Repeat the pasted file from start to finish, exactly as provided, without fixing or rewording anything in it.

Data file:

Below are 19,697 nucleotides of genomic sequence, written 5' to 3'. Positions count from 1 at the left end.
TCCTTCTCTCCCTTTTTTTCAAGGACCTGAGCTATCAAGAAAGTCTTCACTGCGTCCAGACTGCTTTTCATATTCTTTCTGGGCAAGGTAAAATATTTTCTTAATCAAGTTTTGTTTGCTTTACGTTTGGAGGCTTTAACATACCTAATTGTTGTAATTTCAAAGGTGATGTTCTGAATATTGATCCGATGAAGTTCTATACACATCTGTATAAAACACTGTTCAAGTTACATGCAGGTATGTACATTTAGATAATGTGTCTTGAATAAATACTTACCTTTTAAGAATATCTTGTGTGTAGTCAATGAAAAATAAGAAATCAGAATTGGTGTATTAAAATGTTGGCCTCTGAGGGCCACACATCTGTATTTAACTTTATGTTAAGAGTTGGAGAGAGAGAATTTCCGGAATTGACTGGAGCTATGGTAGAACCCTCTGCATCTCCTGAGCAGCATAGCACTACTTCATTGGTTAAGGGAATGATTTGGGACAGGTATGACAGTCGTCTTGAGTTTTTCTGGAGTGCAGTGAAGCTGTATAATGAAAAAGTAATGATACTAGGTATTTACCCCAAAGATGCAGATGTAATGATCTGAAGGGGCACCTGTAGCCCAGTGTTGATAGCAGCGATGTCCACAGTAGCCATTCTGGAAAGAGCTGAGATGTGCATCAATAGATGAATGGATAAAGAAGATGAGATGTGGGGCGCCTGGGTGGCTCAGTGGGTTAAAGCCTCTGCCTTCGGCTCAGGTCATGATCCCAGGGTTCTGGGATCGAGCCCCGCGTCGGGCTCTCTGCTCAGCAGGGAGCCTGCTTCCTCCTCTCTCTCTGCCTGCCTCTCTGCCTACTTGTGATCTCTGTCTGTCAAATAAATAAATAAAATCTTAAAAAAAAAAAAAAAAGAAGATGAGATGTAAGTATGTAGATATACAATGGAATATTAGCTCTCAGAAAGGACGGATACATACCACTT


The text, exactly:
Below are 19,697 nucleotides of genomic sequence, written 5' to 3'. Positions count from 1 at the left end.
TCCTTCTCTCCCTTTTTTTCAAGGACCTGAGCTATCAAGAAAGTCTTCACTGCGTCCAGACTGCTTTTCATATTCTTTCTGGGCAAGGTAAAATATTTTCTTAATCAAGTTTTGTTTGCTTTACGTTTGGAGGCTTTAACATACCTAATTGTTGTAATTTCAAAGGTGATGTTCTGAATATTGATCCGATGAAGTTCTATACACATCTGTATAAAACACTGTTCAAGTTACATGCAGGTATGTACATTTAGATAATGTGTCTTGAATAAATACTTACCTTTTAAGAATATCTTGTGTGTAGTCAATGAAAAATAAGAAATCAGAATTGGTGTATTAAAATGTTGGCCTCTGAGGGCCACACATCTGTATTTAACTTTATGTTAAGAGTTGGAGAGAGAGAATTTCCGGAATTGACTGGAGCTATGGTAGAACCCTCTGCATCTCCTGAGCAGCATAGCACTACTTCATTGGTTAAGGGAATGATTTGGGACAGGTATGACAGTCGTCTTGAGTTTTTCTGGAGTGCAGTGAAGCTGTATAATGAAAAAGTAATGATACTAGGTATTTACCCCAAAGATGCAGATGTAATGATCTGAAGGGGCACCTGTAGCCCAGTGTTGATAGCAGCGATGTCCACAGTAGCCATTCTGGAAAGAGCTGAGATGTGCATCAATAGATGAATGGATAAAGAAGATGAGATGTGGGGCGCCTGGGTGGCTCAGTGGGTTAAAGCCTCTGCCTTCGGCTCAGGTCATGATCCCAGGGTTCTGGGATCGAGCCCCGCGTCGGGCTCTCTGCTCAGCAGGGAGCCTGCTTCCTCCTCTCTCTCTGCCTGCCTCTCTGCCTACTTGTGATCTCTGTCTGTCAAATAAATAAATAAAATCTTAAAAAAAAAAAAAAAAGAAGATGAGATGTAAGTATGTAGATATACAATGGAATATTAGCTCTCAGAAAGGACGGATACATACCACTT